A drought in Central America has multiplied supply chain issues since the Panama Canal is operating at a fraction of its capacity and is responsible for roughly 5% of global trade. Shipping giant Maersk announced today that it will no longer utilize the Panama Canal and is resorting to “a land bridge” via railroad freight as an alternative to connect the Pacific and Atlantic Oceans.
Maersk to Implement ‘Land Bridge’ to Bypass Drought-Hit Panama Canal… Maersk says the change will result in the creation of two separate loops, one in the Atlantic and one in the Pacific. Pacific vessels will turn at Balboa, Panama, dropping off cargo heading for Latin and North America and picking up cargo heading for Australia and New Zealand. Atlantic vessels will turn at Manzanillo, Panama, dropping off cargo heading for Australia and New Zealand and picking up cargo heading for Latin and North America. For northbound vessels with routes including stops in Philadelphia and Charleston, there are currently no delays. However, southbound vessels may experience some delays. As part of the adjustments, the OC1 route will also omit Cartagena. Maersk will continue operating the PANZ service from the US West Coast to Oceania, providing coverage from both coasts. Additionally, the company will establish connections between ports in the Gulf and the OC1 service to maintain its current level of operations.” – gCaptain, Jan. 10
Fixing the Panama Canal… “According to the US International Trade Commission, the Canal ‘has 46% of the total market share of containers moving from Northeast Asia to the East Coast of the United States.’ A reduction to 24 ships per day from the normal 38 doesn’t sound like a lot, but that’s a 36% loss in annual Canal traffic. Imagine the East Coast without 17% of its Asian-sourced fuel and goods, or having to bear the cost of rerouting that traffic through thousands more miles at sea.” – Naked Capitalism, Jan. 10
An overlooked factor is that supply chains are now “longer and twistier” after the U.S. and China began decoupling from a codependent trade relationship following the pandemic experience. For now, disruptions in the supply chain have not resulted in major price increases for consumers, especially in energy markets for oil and natural gas where demand has declined along with prices due to slowing economies and global recession signals. Europe will feel economic stress sooner than the U.S. because the Red Sea links some of the largest European consumers of tradable goods to Asian suppliers.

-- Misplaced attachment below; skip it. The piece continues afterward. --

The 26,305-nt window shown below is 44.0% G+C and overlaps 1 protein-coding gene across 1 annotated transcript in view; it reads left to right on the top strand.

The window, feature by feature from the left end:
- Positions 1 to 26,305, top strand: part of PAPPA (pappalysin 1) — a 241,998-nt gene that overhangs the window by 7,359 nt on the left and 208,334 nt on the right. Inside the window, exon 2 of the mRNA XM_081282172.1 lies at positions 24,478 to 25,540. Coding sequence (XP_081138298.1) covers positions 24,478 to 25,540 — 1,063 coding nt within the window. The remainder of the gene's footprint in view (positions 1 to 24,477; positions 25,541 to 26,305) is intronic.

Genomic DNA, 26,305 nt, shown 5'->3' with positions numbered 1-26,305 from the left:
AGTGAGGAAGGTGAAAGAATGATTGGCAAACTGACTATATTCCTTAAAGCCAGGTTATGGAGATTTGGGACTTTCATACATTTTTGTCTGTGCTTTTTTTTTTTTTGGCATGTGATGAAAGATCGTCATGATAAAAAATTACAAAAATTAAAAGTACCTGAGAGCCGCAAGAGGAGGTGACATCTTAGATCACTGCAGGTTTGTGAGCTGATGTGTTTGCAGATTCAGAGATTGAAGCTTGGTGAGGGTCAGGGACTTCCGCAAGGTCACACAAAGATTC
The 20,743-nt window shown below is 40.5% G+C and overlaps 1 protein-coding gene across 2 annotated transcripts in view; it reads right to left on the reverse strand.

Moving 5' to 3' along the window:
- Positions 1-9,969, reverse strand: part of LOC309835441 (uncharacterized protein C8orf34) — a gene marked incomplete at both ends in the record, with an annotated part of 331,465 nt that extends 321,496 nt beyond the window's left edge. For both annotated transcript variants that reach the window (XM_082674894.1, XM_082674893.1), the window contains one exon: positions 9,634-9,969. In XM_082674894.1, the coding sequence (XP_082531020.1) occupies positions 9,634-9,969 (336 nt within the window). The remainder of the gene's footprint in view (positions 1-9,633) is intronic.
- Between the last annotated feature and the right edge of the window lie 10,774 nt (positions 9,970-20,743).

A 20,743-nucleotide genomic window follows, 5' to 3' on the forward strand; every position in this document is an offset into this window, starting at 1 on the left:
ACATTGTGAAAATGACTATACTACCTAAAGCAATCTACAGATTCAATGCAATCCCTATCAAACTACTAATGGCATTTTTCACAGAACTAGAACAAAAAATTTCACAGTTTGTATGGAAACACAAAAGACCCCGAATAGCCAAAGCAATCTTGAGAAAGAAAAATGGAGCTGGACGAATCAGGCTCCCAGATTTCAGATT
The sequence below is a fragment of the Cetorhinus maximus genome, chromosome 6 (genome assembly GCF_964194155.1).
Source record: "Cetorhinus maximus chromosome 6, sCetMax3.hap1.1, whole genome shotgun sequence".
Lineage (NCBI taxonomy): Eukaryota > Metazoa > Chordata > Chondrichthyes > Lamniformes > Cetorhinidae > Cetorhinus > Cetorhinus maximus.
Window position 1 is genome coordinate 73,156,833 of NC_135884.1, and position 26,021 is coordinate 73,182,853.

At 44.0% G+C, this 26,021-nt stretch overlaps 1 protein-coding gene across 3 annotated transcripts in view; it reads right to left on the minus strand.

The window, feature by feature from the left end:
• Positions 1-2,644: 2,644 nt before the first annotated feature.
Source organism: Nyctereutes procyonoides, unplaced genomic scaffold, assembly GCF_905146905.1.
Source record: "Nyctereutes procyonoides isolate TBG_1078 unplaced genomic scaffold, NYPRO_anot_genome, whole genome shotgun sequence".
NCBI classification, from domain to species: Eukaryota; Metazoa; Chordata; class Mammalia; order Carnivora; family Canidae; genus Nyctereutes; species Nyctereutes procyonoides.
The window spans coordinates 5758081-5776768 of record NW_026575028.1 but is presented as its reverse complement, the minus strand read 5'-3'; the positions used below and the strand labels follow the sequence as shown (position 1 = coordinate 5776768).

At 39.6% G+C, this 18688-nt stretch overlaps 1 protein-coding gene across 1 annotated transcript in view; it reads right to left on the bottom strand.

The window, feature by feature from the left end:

The shipping crisis avoided the Western holiday season, but demand will ramp up soon as shippers “pull forward demand” and deal with disruptions. Large retailers were scheduled to get summer inventories in the next three to six weeks, and those shipments will likely be delayed. If the crisis drags on, and there is no indication at this point that it will not, I suspect that any impact on the U.S. consumer will begin to surface in late spring or the early summer of 2024.
Despair in Gaza as fighting intensifies despite Israel promise to scale back war… “In the latest sign of the three-month-old war spreading, U.S. and British warships in the Red Sea fended off the biggest attack yet from Yemen’s Houthi movement, which says it is acting to support Gaza. Washington and London said they shot down 21 drones and missiles aimed at shipping lanes. No one was hurt.” – Reuters, Jan. 10
The Impact of Shipping Disruptions in the Red Sea – Plus where are we now in the freight cycle?… “There’s a lot of oil and gas, obviously being in the Middle East, it has a lot of exposure to oil and gas and the derivative products that come out of that portion of the world. But it’s also one of the major trade lanes for container flows. And so, think of what moves in container. It’s largely manufactured and consumer goods that are largely dependent upon containers. A lot of these products are coming from Asia, and particularly China into Europe, some products going to the United States East Coast. But the predominance of the products that move through the Suez in the container freight is largely related to products out of Asia, going to Europe for European consumption.”– FreightWaves CEO, Jan. 4